The years after 1945 provided a huge increase of overseas work with, for example, American oil companies and hotels chains expanding around the world. The Cold War and politics also provided plenty of creative stimulus. US embassies and staff accommodation required contemporary structures in dozens of countries. At the end of each chapter there are spreads with thumbnails of overseas buildings plus details of the architectural office who designed them. All the embassies have a logo saying: United States of America Embassy, they keep appearing right up to 2010.

The Gulf States were another lucrative area. Pages 752--753 has a graphic with a map and timeline detailing seventy-four projects from 1948 to 1986. Riyadh, Kuwait City and Jubail are dotted with American designed structures. From the mid-nineties Asia and especially China, provided plenty of work not only the usual standout office buildings but museums, universities and schools, airports, stadiums, shopping plazas (the Jerde Partnership designed six) and the usual embassies and consulates.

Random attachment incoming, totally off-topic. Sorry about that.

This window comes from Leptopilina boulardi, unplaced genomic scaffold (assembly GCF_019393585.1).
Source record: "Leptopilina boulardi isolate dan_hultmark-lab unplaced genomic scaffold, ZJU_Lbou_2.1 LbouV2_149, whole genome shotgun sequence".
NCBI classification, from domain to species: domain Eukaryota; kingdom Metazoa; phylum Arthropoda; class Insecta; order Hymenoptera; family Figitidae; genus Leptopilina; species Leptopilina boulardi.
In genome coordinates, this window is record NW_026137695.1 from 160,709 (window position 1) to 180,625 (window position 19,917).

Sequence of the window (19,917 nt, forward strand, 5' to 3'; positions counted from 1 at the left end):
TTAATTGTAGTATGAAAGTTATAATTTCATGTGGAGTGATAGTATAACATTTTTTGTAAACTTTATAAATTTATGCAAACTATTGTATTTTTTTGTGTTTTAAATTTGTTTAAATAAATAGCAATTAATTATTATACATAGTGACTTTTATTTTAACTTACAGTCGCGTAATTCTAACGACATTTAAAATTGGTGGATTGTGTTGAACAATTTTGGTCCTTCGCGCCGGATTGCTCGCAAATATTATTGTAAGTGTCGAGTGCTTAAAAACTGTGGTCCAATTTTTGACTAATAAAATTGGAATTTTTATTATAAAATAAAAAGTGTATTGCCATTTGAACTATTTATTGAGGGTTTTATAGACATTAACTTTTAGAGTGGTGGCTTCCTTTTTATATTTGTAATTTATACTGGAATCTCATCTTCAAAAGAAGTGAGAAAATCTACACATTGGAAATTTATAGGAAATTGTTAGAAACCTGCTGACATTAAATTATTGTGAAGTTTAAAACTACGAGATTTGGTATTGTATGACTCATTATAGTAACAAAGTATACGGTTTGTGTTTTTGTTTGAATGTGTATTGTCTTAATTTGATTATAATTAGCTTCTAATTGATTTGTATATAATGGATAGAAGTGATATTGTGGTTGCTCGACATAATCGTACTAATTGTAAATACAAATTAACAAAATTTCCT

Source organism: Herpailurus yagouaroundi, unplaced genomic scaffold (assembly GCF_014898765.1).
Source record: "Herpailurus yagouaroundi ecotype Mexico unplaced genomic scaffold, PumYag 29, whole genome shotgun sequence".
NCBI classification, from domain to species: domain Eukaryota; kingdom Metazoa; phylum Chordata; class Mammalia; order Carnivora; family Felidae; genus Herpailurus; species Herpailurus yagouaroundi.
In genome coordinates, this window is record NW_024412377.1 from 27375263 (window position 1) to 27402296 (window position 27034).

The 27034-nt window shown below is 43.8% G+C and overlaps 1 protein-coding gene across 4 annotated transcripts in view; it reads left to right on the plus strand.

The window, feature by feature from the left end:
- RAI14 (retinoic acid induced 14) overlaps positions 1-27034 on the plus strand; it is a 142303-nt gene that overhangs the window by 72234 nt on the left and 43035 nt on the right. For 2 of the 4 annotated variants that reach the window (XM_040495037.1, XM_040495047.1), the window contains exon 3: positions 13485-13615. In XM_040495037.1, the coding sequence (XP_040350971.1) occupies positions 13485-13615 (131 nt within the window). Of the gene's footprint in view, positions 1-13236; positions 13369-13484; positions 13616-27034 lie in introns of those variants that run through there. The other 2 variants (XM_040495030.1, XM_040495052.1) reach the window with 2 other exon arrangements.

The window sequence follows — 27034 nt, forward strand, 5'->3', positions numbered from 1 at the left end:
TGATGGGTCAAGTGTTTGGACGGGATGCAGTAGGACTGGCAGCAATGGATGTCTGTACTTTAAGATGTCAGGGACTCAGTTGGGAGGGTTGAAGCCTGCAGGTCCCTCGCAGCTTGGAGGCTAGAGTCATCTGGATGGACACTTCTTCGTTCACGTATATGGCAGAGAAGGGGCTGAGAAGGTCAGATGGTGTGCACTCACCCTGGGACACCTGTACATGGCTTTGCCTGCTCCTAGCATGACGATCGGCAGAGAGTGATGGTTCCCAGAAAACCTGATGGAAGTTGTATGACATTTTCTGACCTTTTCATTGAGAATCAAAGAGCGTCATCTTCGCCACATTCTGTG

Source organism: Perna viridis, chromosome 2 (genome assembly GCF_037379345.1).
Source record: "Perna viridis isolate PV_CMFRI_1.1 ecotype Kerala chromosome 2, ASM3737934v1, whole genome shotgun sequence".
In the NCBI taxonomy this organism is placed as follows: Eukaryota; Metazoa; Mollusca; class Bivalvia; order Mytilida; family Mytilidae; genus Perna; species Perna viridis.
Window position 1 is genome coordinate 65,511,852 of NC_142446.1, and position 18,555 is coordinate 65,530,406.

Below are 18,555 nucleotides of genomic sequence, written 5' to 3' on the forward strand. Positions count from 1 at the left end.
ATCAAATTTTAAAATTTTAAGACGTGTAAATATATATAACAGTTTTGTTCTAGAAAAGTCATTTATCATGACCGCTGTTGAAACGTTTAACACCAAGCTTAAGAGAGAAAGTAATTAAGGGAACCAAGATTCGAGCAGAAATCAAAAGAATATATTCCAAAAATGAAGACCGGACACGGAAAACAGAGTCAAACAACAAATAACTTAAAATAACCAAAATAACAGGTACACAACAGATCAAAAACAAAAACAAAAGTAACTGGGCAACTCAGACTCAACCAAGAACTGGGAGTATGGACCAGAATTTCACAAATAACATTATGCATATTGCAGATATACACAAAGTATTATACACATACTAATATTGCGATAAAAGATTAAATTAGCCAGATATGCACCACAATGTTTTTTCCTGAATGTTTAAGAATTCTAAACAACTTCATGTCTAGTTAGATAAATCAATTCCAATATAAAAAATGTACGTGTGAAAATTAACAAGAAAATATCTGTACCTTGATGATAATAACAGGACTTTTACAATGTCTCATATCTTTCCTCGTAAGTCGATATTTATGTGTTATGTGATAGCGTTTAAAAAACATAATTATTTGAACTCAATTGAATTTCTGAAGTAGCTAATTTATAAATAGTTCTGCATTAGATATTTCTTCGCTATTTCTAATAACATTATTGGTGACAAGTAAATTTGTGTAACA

I thought the book packs in a huge amount of detail, especially the essays, on a spread at the start of each chapter, the book's four editors clearly know their subject. There is though one annoyance I found with the book, frequently the spreads from the architectural magazines have the columns either side of their middle unreadable because of the thickness of this book. The title was designed by the international design company Pentagram and they really should have known better. The easy solution would be to slightly separate the reproduced magazine spreads so that they don't go into the books spine.

'Office-US Atlas' is a huge compendium of American architectural creativity.
Comment Comment (1) | Permalink | Most recent comment: Apr 28, 2015 11:25 PM PDT


The Weegee Guide to New York: Roaming the City with its Greatest Tabloid Photographer
The Weegee Guide to New York: Roaming the City with its Greatest Tabloid Photographer
by Weegee
Edition: Hardcover
Price: $31.18
50 used & new from $23.81

6 of 6 people found the following review helpful
5.0 out of 5 stars Roaming the streets with Mr Speed Graphic, April 15, 2015
If you have a book or two of Weegee's work the photo captions usually just give the date and vague location, now, at last, with this intriguing book you can find exactly where he took 265 if his remarkable street scene photos in these pages.